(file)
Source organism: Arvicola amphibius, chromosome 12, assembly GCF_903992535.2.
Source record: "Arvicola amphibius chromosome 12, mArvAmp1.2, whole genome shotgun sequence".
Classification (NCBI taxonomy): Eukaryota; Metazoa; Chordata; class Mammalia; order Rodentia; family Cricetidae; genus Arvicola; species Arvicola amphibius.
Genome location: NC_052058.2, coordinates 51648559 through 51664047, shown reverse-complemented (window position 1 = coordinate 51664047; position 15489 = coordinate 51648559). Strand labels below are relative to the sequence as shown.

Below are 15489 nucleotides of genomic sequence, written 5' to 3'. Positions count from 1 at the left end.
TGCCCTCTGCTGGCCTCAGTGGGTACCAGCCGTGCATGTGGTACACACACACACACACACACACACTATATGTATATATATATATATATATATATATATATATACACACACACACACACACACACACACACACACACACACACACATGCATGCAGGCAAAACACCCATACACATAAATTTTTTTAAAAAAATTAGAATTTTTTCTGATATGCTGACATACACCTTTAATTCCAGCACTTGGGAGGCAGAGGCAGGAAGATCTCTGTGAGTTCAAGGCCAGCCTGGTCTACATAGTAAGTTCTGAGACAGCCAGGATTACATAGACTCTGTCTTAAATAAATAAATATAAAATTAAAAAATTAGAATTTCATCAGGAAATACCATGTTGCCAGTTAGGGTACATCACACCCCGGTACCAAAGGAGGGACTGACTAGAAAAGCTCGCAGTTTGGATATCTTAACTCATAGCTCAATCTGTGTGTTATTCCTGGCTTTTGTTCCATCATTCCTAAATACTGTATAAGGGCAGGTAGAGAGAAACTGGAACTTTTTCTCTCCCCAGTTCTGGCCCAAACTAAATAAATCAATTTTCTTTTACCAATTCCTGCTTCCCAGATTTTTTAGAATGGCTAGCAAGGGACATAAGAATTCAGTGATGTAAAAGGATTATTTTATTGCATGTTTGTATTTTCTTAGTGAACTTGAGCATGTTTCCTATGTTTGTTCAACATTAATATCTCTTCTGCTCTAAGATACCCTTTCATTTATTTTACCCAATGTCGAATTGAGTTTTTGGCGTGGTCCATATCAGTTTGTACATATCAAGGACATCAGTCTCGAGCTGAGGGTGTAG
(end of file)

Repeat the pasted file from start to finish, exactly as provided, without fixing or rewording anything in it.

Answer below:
Source organism: Arvicola amphibius, chromosome 12, assembly GCF_903992535.2.
Source record: "Arvicola amphibius chromosome 12, mArvAmp1.2, whole genome shotgun sequence".
Classification (NCBI taxonomy): Eukaryota; Metazoa; Chordata; class Mammalia; order Rodentia; family Cricetidae; genus Arvicola; species Arvicola amphibius.
Genome location: NC_052058.2, coordinates 51648559 through 51664047, shown reverse-complemented (window position 1 = coordinate 51664047; position 15489 = coordinate 51648559). Strand labels below are relative to the sequence as shown.

Below are 15489 nucleotides of genomic sequence, written 5' to 3'. Positions count from 1 at the left end.
TGCCCTCTGCTGGCCTCAGTGGGTACCAGCCGTGCATGTGGTACACACACACACACACACACACACTATATGTATATATATATATATATATATATATATATATACACACACACACACACACACACACACACACACACACACACACATGCATGCAGGCAAAACACCCATACACATAAATTTTTTTAAAAAAATTAGAATTTTTTCTGATATGCTGACATACACCTTTAATTCCAGCACTTGGGAGGCAGAGGCAGGAAGATCTCTGTGAGTTCAAGGCCAGCCTGGTCTACATAGTAAGTTCTGAGACAGCCAGGATTACATAGACTCTGTCTTAAATAAATAAATATAAAATTAAAAAATTAGAATTTCATCAGGAAATACCATGTTGCCAGTTAGGGTACATCACACCCCGGTACCAAAGGAGGGACTGACTAGAAAAGCTCGCAGTTTGGATATCTTAACTCATAGCTCAATCTGTGTGTTATTCCTGGCTTTTGTTCCATCATTCCTAAATACTGTATAAGGGCAGGTAGAGAGAAACTGGAACTTTTTCTCTCCCCAGTTCTGGCCCAAACTAAATAAATCAATTTTCTTTTACCAATTCCTGCTTCCCAGATTTTTTAGAATGGCTAGCAAGGGACATAAGAATTCAGTGATGTAAAAGGATTATTTTATTGCATGTTTGTATTTTCTTAGTGAACTTGAGCATGTTTCCTATGTTTGTTCAACATTAATATCTCTTCTGCTCTAAGATACCCTTTCATTTATTTTACCCAATGTCGAATTGAGTTTTTGGCGTGGTCCATATCAGTTTGTACATATCAAGGACATCAGTCTCGAGCTGAGGGTGTAG